As noble Lords are aware, Clause 39 modifies the framework within which LEAs fund their schools. The "Fair Funding" framework, based on a broadly defined local schools budget, has worked well. It has improved the school funding system's transparency, and the level of financial delegation to schools has risen sharply. On average, LEAs delegated more than 86 per cent of their budget last year, compared with 79 per cent in 1998. What "Fair Funding" has not addressed is the way in which LEAs themselves are funded.

The present arrangements for funding LEAs through the education spending assessment have attracted widespread criticism. Under existing local government finance legislation, we shall replace the education standard spending assessment with two separate spending needs assessments—a "school" assessment and an "LEA" assessment. I shall not go into more detail on that now as the noble Baroness, Lady Sharp, has explained the point extremely well.

Clause 39 brings the school funding system into line with the new LEA funding system by establishing a "schools budget" and an "LEA budget" instead of the current "local schools budget". Broadly, the schools budget will cover all expenditure for which funding is generally delegated to schools at present, along with most other expenditure on actual provision for pupils, including schools meals and out-of-school education. The LEA budget will cover functions which cannot sensibly be carried out except at the level of the LEA. These are likely to include most functions which are currently funded centrally by LEAs under the heads of strategic management, school improvement and access, which include home-to-school transport. The LEA budget will also cover LEA functions which do not relate to primary and secondary education. By aligning the scope of the two budgets with that of the two needs assessments, we shall clear away the "funding fog" that results from the mismatch between the local schools budget and the education SSA. Most of the schools budget will have to be delegated to schools, although LEAs will need to retain funding for certain purposes, as I have outlined.

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Clause 40 gives the Secretary of State for Education and Skills a power—to be used in exceptional circumstances—to set a minimum level for an authority's schools budget, as defined by Clause 39, where she considers the budget is seriously inadequate. The level may apply to the next financial year or to the financial year after that. We are introducing the measure to help to ensure that funding increases for schools made available by central government are passed on to schools by local authorities. We expect that the proposals we have made to require local authorities to provide a transparent account of school funding will put pressure on authorities to pass on funding increases. But where that does not achieve sufficient progress, we need a reserve power. As I said, in practice, we do not expect to use it except on exceptionally rare occasions.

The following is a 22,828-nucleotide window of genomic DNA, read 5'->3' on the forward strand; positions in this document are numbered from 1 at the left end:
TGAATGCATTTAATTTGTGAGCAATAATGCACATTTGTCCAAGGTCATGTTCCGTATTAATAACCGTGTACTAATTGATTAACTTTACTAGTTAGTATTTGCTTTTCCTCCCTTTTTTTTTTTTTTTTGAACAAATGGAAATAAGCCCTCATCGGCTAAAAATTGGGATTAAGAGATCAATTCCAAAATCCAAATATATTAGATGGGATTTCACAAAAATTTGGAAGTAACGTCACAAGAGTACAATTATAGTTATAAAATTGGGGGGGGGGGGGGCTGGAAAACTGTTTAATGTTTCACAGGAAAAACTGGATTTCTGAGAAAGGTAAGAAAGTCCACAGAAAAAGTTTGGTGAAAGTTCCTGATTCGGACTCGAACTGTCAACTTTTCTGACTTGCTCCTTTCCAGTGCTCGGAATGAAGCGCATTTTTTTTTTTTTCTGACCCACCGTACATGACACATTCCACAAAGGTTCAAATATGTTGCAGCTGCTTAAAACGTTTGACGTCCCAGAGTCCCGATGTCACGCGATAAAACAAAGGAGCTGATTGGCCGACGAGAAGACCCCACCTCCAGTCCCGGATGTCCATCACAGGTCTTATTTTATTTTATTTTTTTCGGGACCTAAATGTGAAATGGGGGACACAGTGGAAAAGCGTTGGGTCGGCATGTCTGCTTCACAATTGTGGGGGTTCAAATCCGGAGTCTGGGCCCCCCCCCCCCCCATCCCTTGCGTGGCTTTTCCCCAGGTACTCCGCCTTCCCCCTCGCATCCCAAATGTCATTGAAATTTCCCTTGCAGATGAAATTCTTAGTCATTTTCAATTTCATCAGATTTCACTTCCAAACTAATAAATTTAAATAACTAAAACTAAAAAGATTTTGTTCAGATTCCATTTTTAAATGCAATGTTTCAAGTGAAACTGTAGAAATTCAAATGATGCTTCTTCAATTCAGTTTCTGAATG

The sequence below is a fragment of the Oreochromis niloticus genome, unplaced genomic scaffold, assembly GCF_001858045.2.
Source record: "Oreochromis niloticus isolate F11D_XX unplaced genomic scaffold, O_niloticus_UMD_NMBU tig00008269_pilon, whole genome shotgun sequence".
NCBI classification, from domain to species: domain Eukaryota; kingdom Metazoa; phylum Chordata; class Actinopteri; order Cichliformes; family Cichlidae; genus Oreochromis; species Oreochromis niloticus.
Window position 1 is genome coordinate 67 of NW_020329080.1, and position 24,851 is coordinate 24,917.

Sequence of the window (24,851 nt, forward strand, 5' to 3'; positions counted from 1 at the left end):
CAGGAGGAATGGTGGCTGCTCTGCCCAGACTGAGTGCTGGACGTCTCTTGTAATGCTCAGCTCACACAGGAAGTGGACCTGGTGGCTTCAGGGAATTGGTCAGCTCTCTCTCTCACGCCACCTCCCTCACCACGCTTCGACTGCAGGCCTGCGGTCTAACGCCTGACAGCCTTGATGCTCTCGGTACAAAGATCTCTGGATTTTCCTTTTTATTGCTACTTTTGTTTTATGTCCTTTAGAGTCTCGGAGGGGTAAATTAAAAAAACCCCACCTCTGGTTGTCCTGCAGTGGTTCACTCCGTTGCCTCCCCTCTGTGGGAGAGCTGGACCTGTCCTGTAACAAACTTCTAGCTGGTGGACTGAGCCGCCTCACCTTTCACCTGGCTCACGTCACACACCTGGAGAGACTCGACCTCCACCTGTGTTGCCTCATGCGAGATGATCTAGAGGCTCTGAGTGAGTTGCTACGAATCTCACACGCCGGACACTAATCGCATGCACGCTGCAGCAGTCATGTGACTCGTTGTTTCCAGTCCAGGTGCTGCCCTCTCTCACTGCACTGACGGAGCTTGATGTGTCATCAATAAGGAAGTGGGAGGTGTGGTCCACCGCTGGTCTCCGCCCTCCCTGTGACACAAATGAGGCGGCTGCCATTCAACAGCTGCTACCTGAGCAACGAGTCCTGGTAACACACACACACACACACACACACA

In setting the minimum level, the Secretary of State must have regard to all the relevant circumstances. We have set out in the explanatory notes some of those circumstances: how the authority's proposed budget compares with its school funding assessment; the performance of an LEA's schools; pressures—as the noble Baroness, Lady Sharp, said—from other services, recognising the joined-up nature of those services; and the degree to which the authority has failed to pass on the increase in funding to its schools. That is not an exhaustive list and there may be other criteria that we would wish to consider. We do not want to try to list all the criteria in the Bill only to discover later that we have missed something important which we would not then be allowed to consider. Such an omission could of course weaken the position of an LEA as much as strengthen it if the Secretary of State were not able to take on board very particular criteria which would mitigate the exercise of that power.